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This story first appeared in the March 4 issue of The Hollywood Reporter magazine. To receive the magazine, click here to subscribe.
Even the last leg of the unlikely journey that took Sophia Ngor Demetri and her uncle, Haing Ngor, from massacre-ravaged Cambodia to the red carpet at the 1985 Academy Awards had a dramatic twist. Their limousine got snarled in traffic, and they weren’t in their seats when Linda Hunt introduced the best supporting actor nominees. Ngor rushed down the aisle of the Dorothy Chandler Pavilion just in time to accept his award. (Demetri wound up seated next to Prince.) Ngor gave an acceptance speech thanking casting director Pat Golden, Warner Bros. and Buddha. Later that night, he gave the Oscar to his niece, telling her: “This is for you. I did this for you.”
This being their entire shared ordeal, which began in 1979, when Ngor and his orphaned niece, then 10, fled their Khmer Rouge captors and made a hazardous escape, dodging land mines and eating rats for food, to a Thai refugee camp on foot (sometimes with Demetri on her uncle’s shoulders) and eventually to the U.S. Four years later, Golden, who was on a nationwide search for a Cambodian man to portray real-life journalist Dith Pran in The Killing Fields, discovered Ngor at a wedding in Long Beach, Calif. “He had an innate gift for acting,” says Golden.
The former surgeon had to be persuaded to take the role, which required him to leave Sophia with a guardian while he shot on location in Thailand. There, Ngor revisited past traumas, such as when he had to watch his wife die in childbirth at a camp (exposing himself as a doctor would have gotten them both executed). Ngor wasn’t afraid to channel that pain: “He was very brave,” says the film’s director, Roland Joffe. “Acting means you have to give of your soul, and he did that.”
Ngor, who continued to act and appeared in more than a dozen movies and TV shows over the next decade, regularly “borrowed” the statuette for speaking engagements and return trips to Cambodia, spreading awareness about and delivering aid to a country that lost approximately 2 million lives under the communist Khmer Rouge regime. The local and overseas Cambodian community nearly unanimously believes that Ngor’s outspoken advocacy is why he was fatally shot at the age of 55 outside his Chinatown apartment in downtown Los Angeles on Feb. 25, 1996. But investigators did not uncover evidence of a political hit, and three local gang members eventually were convicted of murder in a robbery gone awry — according to the prosecution, Ngor resisted surrendering his prized possession, a locket bearing his only photo of his late wife. “I want to believe that our judicial system worked,” says Ngor’s best friend, Jack Ong, the executive director of his namesake foundation. “That way it’s easier to move on.”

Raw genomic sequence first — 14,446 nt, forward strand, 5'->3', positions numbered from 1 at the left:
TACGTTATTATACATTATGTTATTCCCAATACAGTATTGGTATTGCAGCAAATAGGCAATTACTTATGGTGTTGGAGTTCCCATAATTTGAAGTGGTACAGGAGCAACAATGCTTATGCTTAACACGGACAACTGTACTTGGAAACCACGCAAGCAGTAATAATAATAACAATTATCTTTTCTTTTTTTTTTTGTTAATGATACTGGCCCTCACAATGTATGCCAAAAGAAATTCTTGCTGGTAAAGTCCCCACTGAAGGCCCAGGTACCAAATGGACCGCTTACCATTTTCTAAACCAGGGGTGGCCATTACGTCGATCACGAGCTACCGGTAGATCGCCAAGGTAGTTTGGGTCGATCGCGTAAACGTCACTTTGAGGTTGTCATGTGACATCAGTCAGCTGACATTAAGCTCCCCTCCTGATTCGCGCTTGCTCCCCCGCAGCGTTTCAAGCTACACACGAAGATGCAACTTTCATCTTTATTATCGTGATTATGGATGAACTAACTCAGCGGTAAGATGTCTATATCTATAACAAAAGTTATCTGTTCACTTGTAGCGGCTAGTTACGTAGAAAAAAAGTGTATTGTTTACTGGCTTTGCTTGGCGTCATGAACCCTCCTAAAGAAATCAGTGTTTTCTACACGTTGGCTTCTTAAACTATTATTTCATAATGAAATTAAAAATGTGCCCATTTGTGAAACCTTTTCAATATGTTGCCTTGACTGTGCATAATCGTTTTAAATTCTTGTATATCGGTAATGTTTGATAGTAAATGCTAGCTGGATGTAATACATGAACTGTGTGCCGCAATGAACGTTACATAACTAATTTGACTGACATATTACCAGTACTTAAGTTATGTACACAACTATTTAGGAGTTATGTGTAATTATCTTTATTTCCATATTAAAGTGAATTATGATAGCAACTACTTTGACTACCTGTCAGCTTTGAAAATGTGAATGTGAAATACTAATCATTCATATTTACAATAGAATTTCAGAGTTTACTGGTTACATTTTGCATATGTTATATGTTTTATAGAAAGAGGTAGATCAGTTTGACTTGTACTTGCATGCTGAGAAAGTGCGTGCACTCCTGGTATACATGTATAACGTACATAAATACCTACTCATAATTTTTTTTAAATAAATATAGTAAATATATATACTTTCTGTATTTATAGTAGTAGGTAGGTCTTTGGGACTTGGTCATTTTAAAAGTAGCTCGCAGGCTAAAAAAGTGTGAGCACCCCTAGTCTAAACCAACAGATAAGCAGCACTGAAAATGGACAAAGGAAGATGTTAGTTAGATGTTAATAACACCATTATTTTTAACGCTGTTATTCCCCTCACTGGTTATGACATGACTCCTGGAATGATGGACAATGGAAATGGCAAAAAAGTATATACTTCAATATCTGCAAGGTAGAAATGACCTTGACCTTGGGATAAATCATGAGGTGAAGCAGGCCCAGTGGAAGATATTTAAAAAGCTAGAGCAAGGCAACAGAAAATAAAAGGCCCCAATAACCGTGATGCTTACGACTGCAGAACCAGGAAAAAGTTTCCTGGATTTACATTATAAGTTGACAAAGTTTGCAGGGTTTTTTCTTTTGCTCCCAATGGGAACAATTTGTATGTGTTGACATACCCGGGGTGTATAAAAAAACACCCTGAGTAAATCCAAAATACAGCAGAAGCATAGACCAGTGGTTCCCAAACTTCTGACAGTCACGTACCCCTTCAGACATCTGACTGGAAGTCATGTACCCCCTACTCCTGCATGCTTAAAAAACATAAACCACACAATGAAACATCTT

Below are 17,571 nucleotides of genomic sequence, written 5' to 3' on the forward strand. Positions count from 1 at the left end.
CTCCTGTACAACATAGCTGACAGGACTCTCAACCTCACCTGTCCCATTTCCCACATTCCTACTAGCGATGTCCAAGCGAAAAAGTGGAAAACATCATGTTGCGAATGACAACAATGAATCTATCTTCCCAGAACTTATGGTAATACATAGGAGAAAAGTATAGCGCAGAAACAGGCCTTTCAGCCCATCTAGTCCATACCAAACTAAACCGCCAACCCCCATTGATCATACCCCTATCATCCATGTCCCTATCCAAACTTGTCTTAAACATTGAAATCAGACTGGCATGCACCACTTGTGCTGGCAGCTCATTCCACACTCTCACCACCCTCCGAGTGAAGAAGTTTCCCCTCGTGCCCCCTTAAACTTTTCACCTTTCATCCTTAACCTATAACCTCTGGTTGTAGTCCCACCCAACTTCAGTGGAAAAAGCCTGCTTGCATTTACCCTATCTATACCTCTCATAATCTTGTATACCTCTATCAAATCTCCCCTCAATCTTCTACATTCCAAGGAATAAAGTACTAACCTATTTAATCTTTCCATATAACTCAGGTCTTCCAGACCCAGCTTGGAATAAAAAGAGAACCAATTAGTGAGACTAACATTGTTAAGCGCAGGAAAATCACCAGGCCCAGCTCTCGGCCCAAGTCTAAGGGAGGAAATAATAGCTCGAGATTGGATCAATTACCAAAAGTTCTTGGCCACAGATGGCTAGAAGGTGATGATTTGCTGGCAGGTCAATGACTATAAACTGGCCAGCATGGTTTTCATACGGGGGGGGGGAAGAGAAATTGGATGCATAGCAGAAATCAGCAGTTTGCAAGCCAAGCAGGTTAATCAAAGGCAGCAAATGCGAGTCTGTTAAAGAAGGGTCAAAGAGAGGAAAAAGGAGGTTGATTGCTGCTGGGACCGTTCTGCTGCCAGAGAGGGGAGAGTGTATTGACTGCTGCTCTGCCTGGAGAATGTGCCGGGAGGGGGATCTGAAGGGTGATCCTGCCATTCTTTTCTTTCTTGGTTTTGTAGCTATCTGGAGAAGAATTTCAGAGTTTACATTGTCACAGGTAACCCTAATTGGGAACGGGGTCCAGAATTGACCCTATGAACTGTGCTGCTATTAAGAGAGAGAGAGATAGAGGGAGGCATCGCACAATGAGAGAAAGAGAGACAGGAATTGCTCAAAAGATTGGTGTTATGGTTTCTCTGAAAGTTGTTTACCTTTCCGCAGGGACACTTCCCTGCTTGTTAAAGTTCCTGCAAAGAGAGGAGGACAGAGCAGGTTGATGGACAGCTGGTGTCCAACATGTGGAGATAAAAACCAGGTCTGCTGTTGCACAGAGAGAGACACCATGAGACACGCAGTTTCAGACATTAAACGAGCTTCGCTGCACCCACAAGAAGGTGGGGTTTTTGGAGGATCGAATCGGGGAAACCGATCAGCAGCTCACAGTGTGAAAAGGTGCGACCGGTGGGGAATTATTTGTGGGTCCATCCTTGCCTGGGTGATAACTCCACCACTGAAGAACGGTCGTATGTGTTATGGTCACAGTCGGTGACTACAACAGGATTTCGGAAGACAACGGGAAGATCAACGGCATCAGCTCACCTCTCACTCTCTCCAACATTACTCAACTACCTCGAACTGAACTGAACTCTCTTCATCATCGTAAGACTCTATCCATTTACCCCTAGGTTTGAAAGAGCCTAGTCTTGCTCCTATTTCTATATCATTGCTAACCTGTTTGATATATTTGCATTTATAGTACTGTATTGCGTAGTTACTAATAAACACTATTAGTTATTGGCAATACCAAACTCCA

Demetri, now 46, finds it too painful to dwell on the case. “He’s all I had — he was both my parents, my uncle and my friend. When he was killed, they took four people away from me,” she says. Ngor’s Oscar usually is draped with a black cloth in her living room (to thwart potential burglary), and over the past 20 years, she has been hesitant to give interviews. “But then I thought, I have to be strong. He used his fame to educate people, and today, every time people see his Oscar, they ask me about Cambodia, and then his legacy goes on,” says Demetri now, uncovering the statuette and taking it out of its display case. “Maybe that’s the reason he won an Oscar in his first time acting. He had his mission to fulfill.”
Ngor (left, with Sam Waterston) remains the only Asian man to win an Oscar for a supporting performance.
Additional reporting by Ashley Lee
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